Remember that horses do change shape and this can happen in as little as 6-8 weeks. The most common types of saddle movement caused by the horse are:

  • The saddle moves forward
  • The saddle swings behind
  • The saddle bounces behind
  • The saddle rolls from side to side

These symptoms must not be ignored as they will not go away. You will need to contact your saddle fitter to resolve any of these issues.


At Equestrian House we feel we can provide a superior service to our customers by offering full customization on our saddles from the riders comfort and stability to the horses comfort and stability. We have broken this tip in to two areas; adjustability for the rider and adjustability for the horse.

For ultimate comfort and stability, the following adjustability for the rider is available:

  • Saddle seat sizes
  • Seat comfort – standard or extra soft
  • Depth of the saddle
  • Width of the saddle seat
  • Width of the twist
  • Flap length and position
  • Knee rolls
  • Materials

For ultimate comfort and stability, for the horse the following is available:

  • Tree widths – fittings and templates
  • Panel style
  • Panel filling –  foam, pure wool and felt
  • Girth strap positioning

These two vital areas of adjustment allow the panel to be re-flocked or re-balanced to your horse if there is a change of shape or condition. The saddle tree can also be adjusted if the horse changes shape significantly or if you change horses this increases the possibility of your saddle being re-fitted to your new horse.

For me, adjustability is absolutely essential.

Performance at every Level will be entirely influenced by the quality of the saddle fit. By definition: ‘The saddle must disperse the weight of the rider at an acceptable level of pressure over an acceptable area of the horses back’. We recommend without exception that all saddles fitted by an experienced, qualified saddle fitter to ensure true potential of your horse is gained through maximizing comfort, balance, stability and freedom.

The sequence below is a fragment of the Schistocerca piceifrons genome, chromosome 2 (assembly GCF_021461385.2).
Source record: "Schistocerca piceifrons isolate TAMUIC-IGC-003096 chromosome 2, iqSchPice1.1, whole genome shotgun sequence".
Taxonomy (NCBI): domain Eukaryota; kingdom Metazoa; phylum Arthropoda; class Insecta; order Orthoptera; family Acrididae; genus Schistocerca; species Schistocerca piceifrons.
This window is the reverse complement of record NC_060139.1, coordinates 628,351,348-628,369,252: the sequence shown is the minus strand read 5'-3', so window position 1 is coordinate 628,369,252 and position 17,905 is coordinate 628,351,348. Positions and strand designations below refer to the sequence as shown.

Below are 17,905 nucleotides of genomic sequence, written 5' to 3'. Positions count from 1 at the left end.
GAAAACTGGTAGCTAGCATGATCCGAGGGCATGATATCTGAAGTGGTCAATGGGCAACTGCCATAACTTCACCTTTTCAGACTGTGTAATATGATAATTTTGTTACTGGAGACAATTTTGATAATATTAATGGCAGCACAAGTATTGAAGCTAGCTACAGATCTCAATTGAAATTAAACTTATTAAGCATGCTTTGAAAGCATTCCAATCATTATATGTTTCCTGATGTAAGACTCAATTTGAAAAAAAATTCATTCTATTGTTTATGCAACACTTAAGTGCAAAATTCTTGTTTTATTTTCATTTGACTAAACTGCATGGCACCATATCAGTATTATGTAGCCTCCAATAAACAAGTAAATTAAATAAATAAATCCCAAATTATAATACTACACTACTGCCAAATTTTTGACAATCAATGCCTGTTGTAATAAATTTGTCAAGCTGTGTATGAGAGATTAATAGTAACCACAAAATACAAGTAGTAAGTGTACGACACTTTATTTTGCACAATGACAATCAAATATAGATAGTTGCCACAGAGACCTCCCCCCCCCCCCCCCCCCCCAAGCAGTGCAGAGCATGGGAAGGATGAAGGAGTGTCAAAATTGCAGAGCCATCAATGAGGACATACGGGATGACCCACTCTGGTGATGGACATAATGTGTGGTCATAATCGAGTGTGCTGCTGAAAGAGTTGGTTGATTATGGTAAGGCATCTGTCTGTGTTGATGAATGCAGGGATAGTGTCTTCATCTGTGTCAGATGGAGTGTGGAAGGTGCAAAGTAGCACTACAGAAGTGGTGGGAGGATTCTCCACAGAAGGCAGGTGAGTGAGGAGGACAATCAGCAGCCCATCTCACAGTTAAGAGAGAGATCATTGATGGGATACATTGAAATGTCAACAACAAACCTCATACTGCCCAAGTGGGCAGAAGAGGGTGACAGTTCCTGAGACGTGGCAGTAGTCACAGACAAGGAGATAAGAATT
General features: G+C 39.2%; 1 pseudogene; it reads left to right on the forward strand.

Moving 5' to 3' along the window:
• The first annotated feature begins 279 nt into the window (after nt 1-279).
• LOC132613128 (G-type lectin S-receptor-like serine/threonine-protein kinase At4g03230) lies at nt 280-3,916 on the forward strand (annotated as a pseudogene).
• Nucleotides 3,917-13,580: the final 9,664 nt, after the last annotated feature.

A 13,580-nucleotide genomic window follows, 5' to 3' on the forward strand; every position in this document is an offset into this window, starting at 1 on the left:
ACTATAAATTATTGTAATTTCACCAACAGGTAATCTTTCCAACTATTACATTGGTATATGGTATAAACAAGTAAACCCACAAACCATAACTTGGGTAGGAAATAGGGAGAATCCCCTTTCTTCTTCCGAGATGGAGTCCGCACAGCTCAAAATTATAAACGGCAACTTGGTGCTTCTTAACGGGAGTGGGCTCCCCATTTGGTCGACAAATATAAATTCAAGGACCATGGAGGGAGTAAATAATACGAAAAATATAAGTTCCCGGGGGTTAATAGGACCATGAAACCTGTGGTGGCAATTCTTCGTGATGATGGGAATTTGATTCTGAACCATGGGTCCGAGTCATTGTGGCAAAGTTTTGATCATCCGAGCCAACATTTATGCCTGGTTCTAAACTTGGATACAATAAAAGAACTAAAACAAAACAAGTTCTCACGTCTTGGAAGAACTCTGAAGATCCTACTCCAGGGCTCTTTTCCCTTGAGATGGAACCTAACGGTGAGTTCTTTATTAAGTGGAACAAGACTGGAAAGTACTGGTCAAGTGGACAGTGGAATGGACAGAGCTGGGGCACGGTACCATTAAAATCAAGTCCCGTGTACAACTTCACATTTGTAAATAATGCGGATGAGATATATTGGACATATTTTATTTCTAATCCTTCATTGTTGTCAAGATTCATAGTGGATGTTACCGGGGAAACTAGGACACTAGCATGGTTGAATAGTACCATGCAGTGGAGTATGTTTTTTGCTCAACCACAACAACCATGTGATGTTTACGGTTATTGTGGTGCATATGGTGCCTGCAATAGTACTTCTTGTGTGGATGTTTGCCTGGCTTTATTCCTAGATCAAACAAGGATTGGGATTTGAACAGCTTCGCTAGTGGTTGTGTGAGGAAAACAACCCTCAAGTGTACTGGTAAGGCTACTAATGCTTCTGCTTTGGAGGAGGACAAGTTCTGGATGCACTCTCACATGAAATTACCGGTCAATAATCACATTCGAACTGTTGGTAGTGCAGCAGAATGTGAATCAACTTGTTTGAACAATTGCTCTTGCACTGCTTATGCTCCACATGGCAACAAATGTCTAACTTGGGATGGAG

Regular observations by your qualified saddler of the following points will ensure your horse is comfortable and will guide you when your saddle requires attention by your saddler. The purpose of the saddle tree is to distribute the rider’s weight evenly over the acceptable area of the horses back.

  • The arch of the saddle in front must never contact the wither.
  • The rigid part of the saddle (tree) must always be clear of the shoulder blade.
  • The panel at the rear must not contact the horse past the last (18th) rib.
  • Always see clearance through the length of the saddle gullet.
  • Ensure the gullet is wide enough to avoid sideways pressure on the spine.
  • The panel filling must always have a springy fell. Never hard or lumpy.
  • The points of the tree must lay parallel to the firm contact of the horse.
  • The saddle must be balance to evenly distribute the rider’s weight over the acceptable area of the horse’s back.
  • The panel contact should be even on the horse through the length of the saddle.
  • Keep records of changes of your horse’s weight, fitness and maturity.
  • Observe the attitude of your horse whilst taking up and during work.